James Forsyth

The ‘what if’ that must haunt Labour

The 'what if' that must haunt Labour
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I wonder how those Labour Ministers who didn’t move against Gordon for ‘the good of the party’ during the various coups feel this morning. They made a calculation last June that if Brown had been toppled in what would have been seen as a Blairite coup it would have taken the party a generation to get over the recriminations. But looking at the polls today and sensing the mood in the air, the partry could be just days away from coming third in the popular vote.

It is hard not to think that an alternative Labour leader would have done better in this election than Brown. Indeed, the return of Blair to the campaign trail has reminded the Labour machine of how much better their previous leader was. On his return to Labour HQ yesterday, Blair was—I’m told—greeted with a massive ovation. He then greeted and thanked every member of staff.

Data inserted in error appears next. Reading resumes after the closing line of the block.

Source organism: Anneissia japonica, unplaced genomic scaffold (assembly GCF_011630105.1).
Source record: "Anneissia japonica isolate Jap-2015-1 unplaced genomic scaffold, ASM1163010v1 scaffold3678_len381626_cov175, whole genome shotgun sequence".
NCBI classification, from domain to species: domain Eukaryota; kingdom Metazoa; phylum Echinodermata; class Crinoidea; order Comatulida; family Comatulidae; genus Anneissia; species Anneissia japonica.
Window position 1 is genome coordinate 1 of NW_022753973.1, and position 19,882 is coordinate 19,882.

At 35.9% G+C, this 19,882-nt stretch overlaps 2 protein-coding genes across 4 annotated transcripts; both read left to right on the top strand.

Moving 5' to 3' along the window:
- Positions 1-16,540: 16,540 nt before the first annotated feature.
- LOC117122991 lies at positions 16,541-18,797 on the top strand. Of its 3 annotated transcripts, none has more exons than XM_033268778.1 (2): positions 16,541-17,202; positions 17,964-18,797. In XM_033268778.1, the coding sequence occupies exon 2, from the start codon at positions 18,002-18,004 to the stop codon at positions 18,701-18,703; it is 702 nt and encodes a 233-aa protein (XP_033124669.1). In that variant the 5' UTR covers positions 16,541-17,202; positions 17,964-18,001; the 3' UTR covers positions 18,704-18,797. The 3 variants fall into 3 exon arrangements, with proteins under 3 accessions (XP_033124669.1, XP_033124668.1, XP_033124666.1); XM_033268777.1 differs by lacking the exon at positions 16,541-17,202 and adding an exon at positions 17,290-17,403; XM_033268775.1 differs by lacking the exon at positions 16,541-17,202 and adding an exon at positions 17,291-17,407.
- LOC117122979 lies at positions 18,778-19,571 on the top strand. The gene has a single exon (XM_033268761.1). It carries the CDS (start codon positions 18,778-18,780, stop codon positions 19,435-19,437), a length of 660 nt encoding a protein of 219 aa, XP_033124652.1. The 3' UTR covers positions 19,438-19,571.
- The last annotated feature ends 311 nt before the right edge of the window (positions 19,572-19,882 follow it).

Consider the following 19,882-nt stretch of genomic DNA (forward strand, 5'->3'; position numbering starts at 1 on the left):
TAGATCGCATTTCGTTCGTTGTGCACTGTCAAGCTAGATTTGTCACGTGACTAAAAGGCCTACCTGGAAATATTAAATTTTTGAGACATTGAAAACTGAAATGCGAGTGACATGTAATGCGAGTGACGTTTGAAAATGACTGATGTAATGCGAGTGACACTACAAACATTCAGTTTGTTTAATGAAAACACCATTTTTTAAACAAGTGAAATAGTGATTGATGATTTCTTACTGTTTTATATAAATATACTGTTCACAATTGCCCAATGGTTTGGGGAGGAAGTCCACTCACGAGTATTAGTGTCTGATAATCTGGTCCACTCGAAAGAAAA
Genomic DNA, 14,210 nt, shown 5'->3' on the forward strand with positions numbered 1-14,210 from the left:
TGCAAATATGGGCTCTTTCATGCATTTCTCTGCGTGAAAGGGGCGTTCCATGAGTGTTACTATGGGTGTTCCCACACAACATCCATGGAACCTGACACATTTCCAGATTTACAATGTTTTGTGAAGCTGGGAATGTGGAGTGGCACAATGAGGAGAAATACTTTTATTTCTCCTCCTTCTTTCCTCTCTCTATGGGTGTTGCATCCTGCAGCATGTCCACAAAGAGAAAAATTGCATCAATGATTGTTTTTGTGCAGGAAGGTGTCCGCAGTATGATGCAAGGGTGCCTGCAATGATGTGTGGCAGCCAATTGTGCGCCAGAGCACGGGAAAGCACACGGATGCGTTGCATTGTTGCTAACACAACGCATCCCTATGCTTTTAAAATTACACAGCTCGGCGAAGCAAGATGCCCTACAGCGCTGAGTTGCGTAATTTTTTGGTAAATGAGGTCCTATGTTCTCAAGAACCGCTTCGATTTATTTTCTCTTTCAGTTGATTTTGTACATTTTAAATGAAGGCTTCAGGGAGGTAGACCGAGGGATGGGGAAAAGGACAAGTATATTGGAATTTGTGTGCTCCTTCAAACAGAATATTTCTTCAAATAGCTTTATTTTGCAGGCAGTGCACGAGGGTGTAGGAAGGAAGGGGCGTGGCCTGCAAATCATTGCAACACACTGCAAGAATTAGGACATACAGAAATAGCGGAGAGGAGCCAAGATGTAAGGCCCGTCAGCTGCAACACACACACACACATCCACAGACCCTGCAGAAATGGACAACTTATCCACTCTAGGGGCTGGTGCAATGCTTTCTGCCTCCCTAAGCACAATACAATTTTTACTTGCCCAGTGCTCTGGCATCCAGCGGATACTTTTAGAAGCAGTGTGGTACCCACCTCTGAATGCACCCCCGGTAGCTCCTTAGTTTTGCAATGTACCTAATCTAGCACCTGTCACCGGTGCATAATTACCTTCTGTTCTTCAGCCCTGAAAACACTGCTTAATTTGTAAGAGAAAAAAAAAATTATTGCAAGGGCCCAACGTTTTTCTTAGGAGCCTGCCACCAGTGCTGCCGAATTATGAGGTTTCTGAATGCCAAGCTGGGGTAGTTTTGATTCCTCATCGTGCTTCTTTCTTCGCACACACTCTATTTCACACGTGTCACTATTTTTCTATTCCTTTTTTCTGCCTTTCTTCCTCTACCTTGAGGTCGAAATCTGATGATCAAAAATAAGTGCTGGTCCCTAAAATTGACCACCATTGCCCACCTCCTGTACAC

In his interview with the Guardian today, Nick Clegg makes it clear that his aim is to replace Labour as the progressive alternative to the Tories. This should scare Labour as Clegg is very good at modern politics. He comes across as authentic, he’s a TV natural—one of the people who produced Thursday’s debate told me that the Lib Dems should use Clegg’s closing statement as a party political broadcast as it was the most effective use of TV by a British politician that he could remember, and his mix of positions is well suited to an electorate that is not particularly ideological.

 

Written byJames Forsyth

James Forsyth is Political Editor of the Spectator. He is also a columnist in The Sun.

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